Health Care Law and Ethics, Ninth Edition offers a relationship-oriented approach to health law—covering the essentials, as well as topical and controversial subjects. The book provides thoughtful and teachable coverage of every aspect of health care law. Current and classic cases build logically from the fundamentals of the patient/provider relationship to the role of government and institutions in health care. The book is adaptable to both survey courses and courses covering portions of the field. Key Features: New authors Nick Bagley and Glenn Cohen Incorporated anticipated changes to the Affordable Care Act More current cases and more streamlined notes, including ones on medical malpractice, bioethics, and on finance and regulation More coverage of “conscientious objection” and “big data” - Discussion of new “value based” methods of physician payment - Expanded coverage of “fraud and abuse” Current issues in public health (e.g., Ebola, Zika) and controversies in reproductive choice (e.g., Hobby Lobby) Coverage of cutting-edge genetic technologies (e.g., gene editing and mitochondrial replacement)
For over two decades, Casenote Legal Briefs have helped hundreds of thousands of students prepare for classes and exams year after year with unparalleled results. Known throughout the law school community as high-quality legal study aids, Casenotes popular series of legal briefs are the most comprehensive legal briefs available today. With over 100 Casenotes published today in all key areas, ranging from Administrative Law to Wills, Trusts, and Estates each and every Casenote offers: professionally written briefs of the cases in your casebook coverage that is accurate and up-to-date editor's analysis explaining the relevance of each case to the course coverage built on decades of experience the highest commitment to quality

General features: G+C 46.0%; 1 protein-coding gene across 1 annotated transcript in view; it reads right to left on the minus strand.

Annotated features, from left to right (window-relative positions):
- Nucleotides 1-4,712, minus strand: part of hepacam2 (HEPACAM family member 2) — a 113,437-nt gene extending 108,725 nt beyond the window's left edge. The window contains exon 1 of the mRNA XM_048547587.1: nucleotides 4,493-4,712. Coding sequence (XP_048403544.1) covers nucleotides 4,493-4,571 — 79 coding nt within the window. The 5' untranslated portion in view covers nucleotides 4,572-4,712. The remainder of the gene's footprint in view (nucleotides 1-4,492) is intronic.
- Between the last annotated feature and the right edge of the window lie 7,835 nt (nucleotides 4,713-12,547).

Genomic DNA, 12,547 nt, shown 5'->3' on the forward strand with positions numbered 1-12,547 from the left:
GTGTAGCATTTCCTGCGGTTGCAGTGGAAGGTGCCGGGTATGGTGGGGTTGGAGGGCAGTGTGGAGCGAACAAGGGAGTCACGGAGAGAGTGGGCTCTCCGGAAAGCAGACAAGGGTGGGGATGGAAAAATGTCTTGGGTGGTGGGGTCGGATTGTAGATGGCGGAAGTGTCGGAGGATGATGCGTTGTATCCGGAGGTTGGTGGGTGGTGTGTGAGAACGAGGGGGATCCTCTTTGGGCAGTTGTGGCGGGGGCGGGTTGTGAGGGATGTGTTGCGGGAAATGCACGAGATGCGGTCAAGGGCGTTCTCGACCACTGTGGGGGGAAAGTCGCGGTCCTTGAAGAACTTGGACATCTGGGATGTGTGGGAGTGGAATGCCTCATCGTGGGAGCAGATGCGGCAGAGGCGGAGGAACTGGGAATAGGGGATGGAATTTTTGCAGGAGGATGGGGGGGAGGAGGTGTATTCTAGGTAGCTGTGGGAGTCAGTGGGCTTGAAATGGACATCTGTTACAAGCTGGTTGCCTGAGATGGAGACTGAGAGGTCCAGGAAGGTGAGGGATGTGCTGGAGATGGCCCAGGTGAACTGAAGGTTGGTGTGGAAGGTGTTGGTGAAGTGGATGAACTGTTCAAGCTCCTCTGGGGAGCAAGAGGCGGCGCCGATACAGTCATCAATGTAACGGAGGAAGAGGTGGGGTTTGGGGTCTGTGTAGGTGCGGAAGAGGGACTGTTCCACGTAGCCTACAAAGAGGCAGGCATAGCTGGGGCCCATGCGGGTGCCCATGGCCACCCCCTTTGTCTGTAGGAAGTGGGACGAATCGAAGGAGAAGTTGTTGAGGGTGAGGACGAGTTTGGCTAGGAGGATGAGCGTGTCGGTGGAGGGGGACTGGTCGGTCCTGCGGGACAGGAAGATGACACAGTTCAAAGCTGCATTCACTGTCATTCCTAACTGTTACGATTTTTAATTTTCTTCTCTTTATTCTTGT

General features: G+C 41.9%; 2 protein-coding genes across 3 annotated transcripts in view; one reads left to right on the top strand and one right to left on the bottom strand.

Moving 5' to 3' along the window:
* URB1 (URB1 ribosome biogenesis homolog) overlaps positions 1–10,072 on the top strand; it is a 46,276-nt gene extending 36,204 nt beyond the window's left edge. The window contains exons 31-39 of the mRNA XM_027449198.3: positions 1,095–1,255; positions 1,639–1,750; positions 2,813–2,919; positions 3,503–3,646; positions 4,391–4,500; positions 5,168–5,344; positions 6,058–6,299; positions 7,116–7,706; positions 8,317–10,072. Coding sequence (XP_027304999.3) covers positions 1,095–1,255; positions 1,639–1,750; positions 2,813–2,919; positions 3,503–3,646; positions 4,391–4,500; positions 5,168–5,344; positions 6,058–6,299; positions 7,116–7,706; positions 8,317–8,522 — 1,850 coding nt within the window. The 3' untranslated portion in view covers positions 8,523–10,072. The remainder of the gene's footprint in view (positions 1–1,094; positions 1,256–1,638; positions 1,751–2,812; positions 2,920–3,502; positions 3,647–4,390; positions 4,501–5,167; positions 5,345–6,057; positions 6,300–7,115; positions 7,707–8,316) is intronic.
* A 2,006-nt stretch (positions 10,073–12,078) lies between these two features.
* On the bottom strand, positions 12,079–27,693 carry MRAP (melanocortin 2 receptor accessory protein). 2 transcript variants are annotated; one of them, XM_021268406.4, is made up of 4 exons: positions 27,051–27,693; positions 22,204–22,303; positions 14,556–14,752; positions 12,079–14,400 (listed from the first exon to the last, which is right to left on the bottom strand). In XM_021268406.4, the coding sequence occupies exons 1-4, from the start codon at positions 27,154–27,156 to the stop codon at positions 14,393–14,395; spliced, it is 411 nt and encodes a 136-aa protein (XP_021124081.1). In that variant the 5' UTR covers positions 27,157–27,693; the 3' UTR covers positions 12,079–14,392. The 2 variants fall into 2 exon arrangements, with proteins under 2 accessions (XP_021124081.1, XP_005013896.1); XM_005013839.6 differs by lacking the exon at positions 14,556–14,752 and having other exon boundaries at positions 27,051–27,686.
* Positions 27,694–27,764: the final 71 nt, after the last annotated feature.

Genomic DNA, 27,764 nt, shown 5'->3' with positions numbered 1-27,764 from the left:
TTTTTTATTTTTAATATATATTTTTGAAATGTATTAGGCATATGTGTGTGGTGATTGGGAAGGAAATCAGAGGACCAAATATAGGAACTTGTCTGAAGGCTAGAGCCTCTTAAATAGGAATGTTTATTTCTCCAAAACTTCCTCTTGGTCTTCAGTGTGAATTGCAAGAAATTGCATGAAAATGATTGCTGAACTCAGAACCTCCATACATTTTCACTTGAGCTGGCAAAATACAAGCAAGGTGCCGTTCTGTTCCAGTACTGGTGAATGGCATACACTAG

This book provides a comprehensive examination of the legal regulation of the provision of healthcare to young children in England and Wales. A critical analysis is given on the law governing the provision of healthcare to young and dependent children identifying an understanding of the child as vulnerable and in need of protection, including from his or her own parents. The argument is made for a conceptual framework of relational responsibilities which would ensure that consideration is given to the needs of the child as an individual, to the experiences of parents gained as they care for their child and that the wider context, such as attitudes towards disability, public health issues or the support and resources available, is examined. This book makes an important contribution to understanding the law regulating the provision of healthcare to young and dependent children and to the development of a discourse of responsibility.
This classic text has been extensively updated and restructured to use the "problems" approach which analyzes underlying, conflicting public policies and the legal solutions for those problems. It continues to be the helpful one-volume overview of healthcare law that it and its predecessor, Problems in Hospital Law, have been since 1968. Topics covered include: organizational, physical, and staffing resources; relationships with patients including both medical decision-making issues and the handling of medical information; financing of health care services; and liability issues.